I was 18 when Live Aid happened and watched the whole thing... well... missed the later part in America due to the time zone. But I remember both Queen and U2 and yes, they both killed it.
Sorry, yep, I just meant it must have been shown on TV around 89 / 90 based on it being released in 88, as you rightly say. :)
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KingLouieLouie76
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Re: U2

Post by KingLouieLouie76 » 08 Nov 2015, 22:48

101reykjavik wrote:
Miki wrote:
101reykjavik wrote:I love their Live Aid performance. Their calling card to the world. Everyone says Queen owned that day, but U2 were right there on their coat tails effectively announcing themselves as the next generation's big stadium act. I had just about turned nine in July 1985 so I should have been witness to it but I don't think my family we're particularly into it so I'm not sure I saw much or any on TV. I certainly don't have any memories of it. Shame.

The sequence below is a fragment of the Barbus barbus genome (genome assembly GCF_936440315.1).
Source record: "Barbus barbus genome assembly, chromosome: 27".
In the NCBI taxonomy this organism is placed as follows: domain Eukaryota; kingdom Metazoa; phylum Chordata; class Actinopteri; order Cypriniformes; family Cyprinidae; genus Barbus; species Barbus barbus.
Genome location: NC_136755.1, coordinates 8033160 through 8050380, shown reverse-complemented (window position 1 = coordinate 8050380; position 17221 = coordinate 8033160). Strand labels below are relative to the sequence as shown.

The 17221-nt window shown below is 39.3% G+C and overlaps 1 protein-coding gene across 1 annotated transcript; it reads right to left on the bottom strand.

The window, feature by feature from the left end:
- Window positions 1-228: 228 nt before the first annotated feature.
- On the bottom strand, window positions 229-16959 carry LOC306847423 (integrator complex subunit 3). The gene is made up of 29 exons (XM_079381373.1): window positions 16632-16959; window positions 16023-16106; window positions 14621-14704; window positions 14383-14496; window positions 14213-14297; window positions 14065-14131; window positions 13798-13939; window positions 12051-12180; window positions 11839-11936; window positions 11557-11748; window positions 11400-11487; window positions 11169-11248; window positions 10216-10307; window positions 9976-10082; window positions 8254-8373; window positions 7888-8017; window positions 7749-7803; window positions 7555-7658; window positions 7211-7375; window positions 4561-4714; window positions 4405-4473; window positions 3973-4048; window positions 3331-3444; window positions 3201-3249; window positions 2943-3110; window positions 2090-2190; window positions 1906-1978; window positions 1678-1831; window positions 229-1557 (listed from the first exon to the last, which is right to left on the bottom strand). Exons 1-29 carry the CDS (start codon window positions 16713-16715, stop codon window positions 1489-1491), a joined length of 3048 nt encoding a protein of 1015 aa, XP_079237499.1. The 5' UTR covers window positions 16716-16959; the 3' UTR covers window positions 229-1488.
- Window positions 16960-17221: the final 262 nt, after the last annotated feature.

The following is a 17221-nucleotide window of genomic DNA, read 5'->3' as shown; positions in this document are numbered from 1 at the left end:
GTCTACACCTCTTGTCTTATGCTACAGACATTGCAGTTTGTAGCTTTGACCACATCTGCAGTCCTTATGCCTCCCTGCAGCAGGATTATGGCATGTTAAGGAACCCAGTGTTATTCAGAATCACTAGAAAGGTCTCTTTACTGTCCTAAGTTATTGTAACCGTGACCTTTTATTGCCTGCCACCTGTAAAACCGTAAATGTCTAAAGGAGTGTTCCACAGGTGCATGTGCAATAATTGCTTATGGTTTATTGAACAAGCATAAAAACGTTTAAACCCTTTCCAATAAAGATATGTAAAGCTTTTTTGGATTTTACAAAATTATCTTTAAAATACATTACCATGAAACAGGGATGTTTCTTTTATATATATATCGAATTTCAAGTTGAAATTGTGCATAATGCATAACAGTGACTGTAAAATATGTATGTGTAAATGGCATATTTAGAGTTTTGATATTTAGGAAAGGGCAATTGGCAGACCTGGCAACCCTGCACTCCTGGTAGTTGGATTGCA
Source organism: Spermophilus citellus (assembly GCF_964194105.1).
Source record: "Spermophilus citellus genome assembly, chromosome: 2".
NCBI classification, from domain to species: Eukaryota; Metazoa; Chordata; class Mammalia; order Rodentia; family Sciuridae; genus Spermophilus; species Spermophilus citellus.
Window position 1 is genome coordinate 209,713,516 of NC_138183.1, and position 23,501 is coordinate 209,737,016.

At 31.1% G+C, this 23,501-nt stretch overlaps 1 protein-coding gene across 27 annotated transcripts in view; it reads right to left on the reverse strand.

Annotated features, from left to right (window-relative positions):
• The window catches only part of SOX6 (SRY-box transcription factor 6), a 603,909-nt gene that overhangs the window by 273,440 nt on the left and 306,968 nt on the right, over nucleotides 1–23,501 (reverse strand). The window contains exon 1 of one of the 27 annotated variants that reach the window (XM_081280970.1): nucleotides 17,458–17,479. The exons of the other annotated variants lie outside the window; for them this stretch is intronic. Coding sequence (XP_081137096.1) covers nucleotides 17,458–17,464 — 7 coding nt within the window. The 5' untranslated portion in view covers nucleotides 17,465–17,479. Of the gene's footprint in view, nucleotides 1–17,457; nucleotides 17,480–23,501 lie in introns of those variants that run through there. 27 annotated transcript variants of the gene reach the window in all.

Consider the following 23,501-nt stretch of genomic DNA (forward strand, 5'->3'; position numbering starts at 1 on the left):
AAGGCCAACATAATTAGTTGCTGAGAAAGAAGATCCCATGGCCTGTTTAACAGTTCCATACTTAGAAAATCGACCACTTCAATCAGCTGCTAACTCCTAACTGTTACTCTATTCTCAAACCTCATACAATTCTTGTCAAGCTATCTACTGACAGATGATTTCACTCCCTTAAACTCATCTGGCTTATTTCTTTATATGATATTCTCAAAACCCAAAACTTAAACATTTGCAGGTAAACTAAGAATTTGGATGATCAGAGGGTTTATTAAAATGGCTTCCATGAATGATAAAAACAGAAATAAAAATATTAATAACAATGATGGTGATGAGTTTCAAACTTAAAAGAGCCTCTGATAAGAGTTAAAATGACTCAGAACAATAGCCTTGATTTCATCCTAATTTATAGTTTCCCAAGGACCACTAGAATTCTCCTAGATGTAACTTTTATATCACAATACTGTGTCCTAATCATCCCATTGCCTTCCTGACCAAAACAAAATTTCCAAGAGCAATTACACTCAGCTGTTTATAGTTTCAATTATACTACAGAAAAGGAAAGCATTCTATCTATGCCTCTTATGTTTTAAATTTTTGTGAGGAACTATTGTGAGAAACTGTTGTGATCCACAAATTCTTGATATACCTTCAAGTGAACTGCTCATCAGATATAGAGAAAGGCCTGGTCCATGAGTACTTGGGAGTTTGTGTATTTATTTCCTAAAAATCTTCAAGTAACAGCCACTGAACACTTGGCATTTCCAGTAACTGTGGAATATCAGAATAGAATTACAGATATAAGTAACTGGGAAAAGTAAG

I remember having Rattle and Hum on a VHS I had taped from the TV. Must have been 89 / 90 or so as I recall it was prior to Achtung Baby. Wow, that tape got played to death. One of my favourite bits from at the time: https://www.youtube.com/watch?v=x6ifY1UV3CM
Yeah, Rattle and Hum came out in 1988.

I was 18 when Live Aid happened and watched the whole thing... well... missed the later part in America due to the time zone. But I remember both Queen and U2 and yes, they both killed it.
Sorry, yep, I just meant it must have been shown on TV around 89 / 90 based on it being released in 88, as you rightly say. :)